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Eton Mess

Eton mess has a firm place in the hearts of most British subjects as it’s practically a national dish in England. This summertime treat can be enjoyed all year round thanks to how groceries are stocked these days, but is particularly good when the weather is hot. The light texture and refreshing flavor make it an ideal hot weather indulgence. As a bonus this dessert is gluten free, too.

The name comes from Eton College, a prestigious boarding school for boys ages 13-18. The school was formed in 1440 as a place where boys from poorer families could prepare for entry in the sister school of King’s College. But, by the late 1800s this institution opened to all income levels and came to be known as a posh school. Cricket developed as one of the primary sports at Eton and it is said that Eton mess was first served at a cricket match, though some legends about the “mess” part are quite humorous.

Eton Mess

At its core this dessert is a simple way to dress up fresh strawberries. However, if you prefer another type of fruit then by all means go for it! Guava, passionfruit, sliced bananas, raspberries, cherries, peaches, or blueberries are all excellent in this dish.

Eton Mess

Many Americanized recipes call for making Eton mess with pre-made meringue cookies, but none of my local groceries stock them. However, this is all for the best since there’s nothing quite so good as a homemade meringue. You can find meringue powder in the baking section, but these often contain artificial flavors. Best to stick with a simple 4-ingredient meringue made from scratch.

The cookies don’t need to be in particular shapes or even piped onto the baking sheet since you’ll break them up in the end anyways. But, it’s nicer than making a pavlova, one big meringue, since you’ll get more crisp edges with cookies and this adds crunch to the delicate cream and berries.

Eton Mess

If you want to save yourself some time you can use whipped cream from a can instead of whipping it yourself. The cream is then is fortified with mascarpone cheese and a just a tiny bit of powdered sugar for a rich flavor that’s never too sweet.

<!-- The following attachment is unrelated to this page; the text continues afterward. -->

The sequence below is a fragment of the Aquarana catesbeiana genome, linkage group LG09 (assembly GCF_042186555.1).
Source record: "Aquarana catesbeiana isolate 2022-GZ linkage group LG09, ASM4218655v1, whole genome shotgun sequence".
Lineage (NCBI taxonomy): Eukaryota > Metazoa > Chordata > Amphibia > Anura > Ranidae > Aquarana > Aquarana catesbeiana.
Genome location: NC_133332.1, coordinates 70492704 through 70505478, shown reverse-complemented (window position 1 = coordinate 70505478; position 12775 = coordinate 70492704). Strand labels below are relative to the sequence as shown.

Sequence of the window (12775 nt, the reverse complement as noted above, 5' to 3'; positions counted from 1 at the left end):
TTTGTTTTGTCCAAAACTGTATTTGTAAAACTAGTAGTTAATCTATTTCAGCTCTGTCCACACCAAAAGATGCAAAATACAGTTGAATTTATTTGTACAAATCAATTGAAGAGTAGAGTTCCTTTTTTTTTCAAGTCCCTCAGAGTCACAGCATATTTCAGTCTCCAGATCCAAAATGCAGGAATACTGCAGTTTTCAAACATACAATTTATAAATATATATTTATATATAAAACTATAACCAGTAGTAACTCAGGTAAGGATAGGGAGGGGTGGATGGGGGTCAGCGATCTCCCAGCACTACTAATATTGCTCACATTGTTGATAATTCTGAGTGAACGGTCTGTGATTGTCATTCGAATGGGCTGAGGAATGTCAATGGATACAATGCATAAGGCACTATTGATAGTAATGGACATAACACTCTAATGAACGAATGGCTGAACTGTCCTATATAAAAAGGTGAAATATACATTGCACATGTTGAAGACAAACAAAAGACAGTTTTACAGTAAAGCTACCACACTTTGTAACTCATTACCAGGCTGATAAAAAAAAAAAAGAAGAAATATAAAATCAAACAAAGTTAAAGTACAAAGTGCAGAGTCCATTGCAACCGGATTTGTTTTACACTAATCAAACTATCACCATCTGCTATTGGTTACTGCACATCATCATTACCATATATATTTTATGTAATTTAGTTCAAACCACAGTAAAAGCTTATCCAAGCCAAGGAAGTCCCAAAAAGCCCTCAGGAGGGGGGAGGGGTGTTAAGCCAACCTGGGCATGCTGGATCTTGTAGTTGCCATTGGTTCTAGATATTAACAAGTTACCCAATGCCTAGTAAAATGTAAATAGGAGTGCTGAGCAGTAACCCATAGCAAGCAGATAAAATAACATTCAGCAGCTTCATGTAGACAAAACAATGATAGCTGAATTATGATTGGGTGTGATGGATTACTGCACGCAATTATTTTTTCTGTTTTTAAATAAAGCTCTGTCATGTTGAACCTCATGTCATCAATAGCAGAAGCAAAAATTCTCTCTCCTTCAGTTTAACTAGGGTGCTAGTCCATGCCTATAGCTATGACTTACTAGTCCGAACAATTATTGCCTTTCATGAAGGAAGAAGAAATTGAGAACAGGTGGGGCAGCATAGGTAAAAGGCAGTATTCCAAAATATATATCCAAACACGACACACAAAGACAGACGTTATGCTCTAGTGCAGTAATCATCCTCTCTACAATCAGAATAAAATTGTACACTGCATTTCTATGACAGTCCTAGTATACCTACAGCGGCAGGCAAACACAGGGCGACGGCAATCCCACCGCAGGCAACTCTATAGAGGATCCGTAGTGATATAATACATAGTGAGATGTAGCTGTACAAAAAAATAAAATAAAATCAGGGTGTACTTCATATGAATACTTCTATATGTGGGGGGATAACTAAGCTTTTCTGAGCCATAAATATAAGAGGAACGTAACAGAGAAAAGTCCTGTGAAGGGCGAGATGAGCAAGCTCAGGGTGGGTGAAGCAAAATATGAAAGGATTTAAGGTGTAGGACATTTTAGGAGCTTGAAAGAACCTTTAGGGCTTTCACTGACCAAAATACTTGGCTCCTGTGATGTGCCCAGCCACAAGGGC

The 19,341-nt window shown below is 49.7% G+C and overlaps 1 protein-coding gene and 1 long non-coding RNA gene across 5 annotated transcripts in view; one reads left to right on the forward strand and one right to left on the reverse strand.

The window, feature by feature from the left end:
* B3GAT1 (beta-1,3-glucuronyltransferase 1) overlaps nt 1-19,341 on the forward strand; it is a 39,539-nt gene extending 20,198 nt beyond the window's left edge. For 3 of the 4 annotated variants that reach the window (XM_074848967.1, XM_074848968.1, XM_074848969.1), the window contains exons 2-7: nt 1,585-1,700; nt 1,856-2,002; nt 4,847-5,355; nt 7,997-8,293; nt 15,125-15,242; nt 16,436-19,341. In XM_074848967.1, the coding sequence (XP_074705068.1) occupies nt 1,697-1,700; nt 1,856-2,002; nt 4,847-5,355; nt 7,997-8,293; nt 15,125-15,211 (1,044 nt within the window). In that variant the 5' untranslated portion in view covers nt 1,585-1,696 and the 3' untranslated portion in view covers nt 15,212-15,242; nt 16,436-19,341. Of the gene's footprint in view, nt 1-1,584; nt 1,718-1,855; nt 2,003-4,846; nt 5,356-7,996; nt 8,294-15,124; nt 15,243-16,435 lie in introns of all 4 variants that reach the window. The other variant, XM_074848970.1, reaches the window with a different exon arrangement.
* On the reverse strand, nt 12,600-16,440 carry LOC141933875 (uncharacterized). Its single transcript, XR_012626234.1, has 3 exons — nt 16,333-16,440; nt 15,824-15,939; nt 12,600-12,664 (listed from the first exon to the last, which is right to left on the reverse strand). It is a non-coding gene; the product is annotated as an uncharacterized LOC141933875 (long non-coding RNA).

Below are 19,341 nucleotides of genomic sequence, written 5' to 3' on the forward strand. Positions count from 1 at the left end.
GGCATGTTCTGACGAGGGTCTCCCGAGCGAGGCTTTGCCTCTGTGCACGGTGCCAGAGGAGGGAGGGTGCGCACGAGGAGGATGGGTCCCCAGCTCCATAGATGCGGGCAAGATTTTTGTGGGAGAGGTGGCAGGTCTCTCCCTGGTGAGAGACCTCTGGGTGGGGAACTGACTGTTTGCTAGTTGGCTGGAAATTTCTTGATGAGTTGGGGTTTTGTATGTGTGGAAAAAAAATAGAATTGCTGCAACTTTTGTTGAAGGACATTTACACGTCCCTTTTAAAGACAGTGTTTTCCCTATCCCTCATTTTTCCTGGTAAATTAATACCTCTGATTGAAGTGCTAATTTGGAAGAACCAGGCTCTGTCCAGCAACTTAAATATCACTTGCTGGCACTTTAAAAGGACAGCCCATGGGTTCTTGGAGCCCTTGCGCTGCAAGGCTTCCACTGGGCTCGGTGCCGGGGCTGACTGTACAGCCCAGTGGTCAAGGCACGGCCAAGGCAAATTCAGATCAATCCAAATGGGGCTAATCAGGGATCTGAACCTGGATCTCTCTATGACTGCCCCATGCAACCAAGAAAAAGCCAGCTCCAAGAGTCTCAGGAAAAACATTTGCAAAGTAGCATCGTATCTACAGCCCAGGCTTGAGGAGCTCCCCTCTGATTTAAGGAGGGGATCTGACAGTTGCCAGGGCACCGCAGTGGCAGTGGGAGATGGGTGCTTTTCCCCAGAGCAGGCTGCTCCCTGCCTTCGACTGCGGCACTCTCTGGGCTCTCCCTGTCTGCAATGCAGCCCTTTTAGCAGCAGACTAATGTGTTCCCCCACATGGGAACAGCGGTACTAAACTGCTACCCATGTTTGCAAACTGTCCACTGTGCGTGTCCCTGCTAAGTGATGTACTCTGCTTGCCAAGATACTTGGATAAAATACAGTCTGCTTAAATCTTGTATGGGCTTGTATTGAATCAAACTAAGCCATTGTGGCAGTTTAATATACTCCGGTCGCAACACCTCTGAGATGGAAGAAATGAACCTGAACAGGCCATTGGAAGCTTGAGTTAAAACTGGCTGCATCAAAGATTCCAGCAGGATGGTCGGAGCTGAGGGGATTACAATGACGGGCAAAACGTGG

Eton Mess

To assemble just layer the berries, broken meringue cookies, and cream in cups or small bowls and you’ve got a delightful English treat that’s sure to please in any location.

Yield(s): Serves 6-8

50m prep time

1h 40m cook time

282 calories

Rated 5.0 out of 5
Rated by 1 reviewers

Allergens: Milk, Eggs, Citrus

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For the meringue cookies:
  • 4 egg whites, room temperature
  • 1 cup granulated sugar
  • 1 teaspoon vanilla extract
  • 1 teaspoon lemon juice
For the assembly:
  • 1 1/2 lbs fresh strawberries, sliced
  • 2 tablespoons lemon juice
  • 1 tablespoon granulated sugar
  • 2 to 4 tablespoons confectioners’ sugar
  • 2 cups cold heavy cream
  • 1/2 cup mascarpone cheese
  1. Preheat oven to 200˚F. Whip egg whites and lemon juice together using electric mixer until soft peaks form. Gradually add sugar 1/4 cup at a time, whipping all the while. Add the vanilla and whip again until stiff peaks form.
  2. Use a spoon to create dollop shapes with the meringue on a lined baking sheet spaced 2 inches apart. Bake for 1 hour, then reduce heat to 170˚F. Bake for another 30-40 minutes or until outsides of meringues are crisp. Allow to cool completely before assembling.
  3. When ready to serve combine strawberries with lemon juice and and granulated sugar in a small bowl. Set aside.
  4. Whip cream with powdered sugar until stiff peaks form. Then fold in mascarpone cream. Break meringues up and layer with cream and strawberries in individual serving cups. Serve immediately after assembling.

Recipe adapted from the New York Times